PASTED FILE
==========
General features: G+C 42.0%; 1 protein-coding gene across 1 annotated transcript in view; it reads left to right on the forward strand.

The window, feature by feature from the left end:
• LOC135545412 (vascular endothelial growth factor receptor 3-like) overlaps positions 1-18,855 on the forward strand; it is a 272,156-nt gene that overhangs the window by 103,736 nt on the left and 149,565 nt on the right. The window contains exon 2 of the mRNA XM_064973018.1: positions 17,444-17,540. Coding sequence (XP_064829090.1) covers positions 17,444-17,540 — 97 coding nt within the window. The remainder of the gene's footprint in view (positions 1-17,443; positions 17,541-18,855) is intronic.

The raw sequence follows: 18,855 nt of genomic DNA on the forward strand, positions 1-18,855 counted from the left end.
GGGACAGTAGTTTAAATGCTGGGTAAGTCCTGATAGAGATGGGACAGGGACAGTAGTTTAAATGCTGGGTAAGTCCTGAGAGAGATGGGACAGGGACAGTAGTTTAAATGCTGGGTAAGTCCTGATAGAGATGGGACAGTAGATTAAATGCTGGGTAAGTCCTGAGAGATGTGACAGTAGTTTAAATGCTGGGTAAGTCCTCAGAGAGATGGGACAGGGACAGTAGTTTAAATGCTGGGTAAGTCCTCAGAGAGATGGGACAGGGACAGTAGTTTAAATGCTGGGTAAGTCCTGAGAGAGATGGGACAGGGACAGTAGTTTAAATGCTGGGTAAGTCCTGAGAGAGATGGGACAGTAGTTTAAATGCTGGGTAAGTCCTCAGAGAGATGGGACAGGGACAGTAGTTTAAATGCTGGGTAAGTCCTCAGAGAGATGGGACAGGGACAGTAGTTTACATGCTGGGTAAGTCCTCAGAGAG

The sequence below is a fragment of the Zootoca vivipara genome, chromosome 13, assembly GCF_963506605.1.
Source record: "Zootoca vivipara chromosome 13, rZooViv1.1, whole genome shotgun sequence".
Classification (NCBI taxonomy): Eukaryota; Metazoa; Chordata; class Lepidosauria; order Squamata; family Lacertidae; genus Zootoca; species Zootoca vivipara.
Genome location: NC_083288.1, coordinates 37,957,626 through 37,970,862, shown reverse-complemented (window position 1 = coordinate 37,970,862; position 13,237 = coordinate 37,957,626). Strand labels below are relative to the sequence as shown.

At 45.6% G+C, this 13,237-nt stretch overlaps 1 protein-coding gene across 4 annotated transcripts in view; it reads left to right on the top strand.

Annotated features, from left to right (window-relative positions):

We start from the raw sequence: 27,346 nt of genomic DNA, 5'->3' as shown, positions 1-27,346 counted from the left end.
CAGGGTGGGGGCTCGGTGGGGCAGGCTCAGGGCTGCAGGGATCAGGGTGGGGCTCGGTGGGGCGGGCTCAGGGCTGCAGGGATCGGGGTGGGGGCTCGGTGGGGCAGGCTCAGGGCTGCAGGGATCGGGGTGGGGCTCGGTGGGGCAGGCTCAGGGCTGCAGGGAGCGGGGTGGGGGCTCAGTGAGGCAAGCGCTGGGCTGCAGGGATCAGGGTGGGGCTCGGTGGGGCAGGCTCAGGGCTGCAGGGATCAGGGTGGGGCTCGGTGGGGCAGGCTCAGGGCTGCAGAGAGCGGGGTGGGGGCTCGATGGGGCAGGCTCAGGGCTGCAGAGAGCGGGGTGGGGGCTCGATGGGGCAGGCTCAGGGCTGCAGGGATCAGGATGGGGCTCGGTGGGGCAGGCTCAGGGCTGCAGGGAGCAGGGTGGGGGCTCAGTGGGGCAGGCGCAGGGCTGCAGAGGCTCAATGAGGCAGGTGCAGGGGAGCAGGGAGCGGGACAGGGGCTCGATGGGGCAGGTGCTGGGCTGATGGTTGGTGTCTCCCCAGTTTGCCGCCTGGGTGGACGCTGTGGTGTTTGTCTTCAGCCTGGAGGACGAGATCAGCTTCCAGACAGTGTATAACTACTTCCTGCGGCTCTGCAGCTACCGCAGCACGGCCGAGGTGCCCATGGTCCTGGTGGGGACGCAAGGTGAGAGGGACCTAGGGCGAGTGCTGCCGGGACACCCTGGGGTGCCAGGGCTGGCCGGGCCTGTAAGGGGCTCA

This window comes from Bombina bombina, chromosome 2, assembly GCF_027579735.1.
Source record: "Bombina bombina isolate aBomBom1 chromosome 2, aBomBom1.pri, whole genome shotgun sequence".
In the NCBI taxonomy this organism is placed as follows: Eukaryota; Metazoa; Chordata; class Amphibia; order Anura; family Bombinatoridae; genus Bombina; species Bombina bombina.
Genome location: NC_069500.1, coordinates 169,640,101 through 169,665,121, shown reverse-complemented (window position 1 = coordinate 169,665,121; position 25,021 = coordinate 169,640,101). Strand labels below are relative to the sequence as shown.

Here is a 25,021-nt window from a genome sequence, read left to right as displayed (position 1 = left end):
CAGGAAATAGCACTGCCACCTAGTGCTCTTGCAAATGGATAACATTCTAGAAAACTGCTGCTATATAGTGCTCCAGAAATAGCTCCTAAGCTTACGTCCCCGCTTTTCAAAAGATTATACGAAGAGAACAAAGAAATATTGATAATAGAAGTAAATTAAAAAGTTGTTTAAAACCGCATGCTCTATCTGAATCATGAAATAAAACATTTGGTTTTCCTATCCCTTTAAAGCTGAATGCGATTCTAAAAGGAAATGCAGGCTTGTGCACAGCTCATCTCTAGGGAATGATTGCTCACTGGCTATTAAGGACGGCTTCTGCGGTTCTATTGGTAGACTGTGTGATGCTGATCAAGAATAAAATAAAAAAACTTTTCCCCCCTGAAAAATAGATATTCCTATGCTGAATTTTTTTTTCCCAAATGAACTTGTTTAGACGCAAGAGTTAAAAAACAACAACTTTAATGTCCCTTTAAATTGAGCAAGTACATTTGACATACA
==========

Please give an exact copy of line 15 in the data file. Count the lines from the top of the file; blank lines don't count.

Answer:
Source record: "Bombina bombina isolate aBomBom1 chromosome 2, aBomBom1.pri, whole genome shotgun sequence".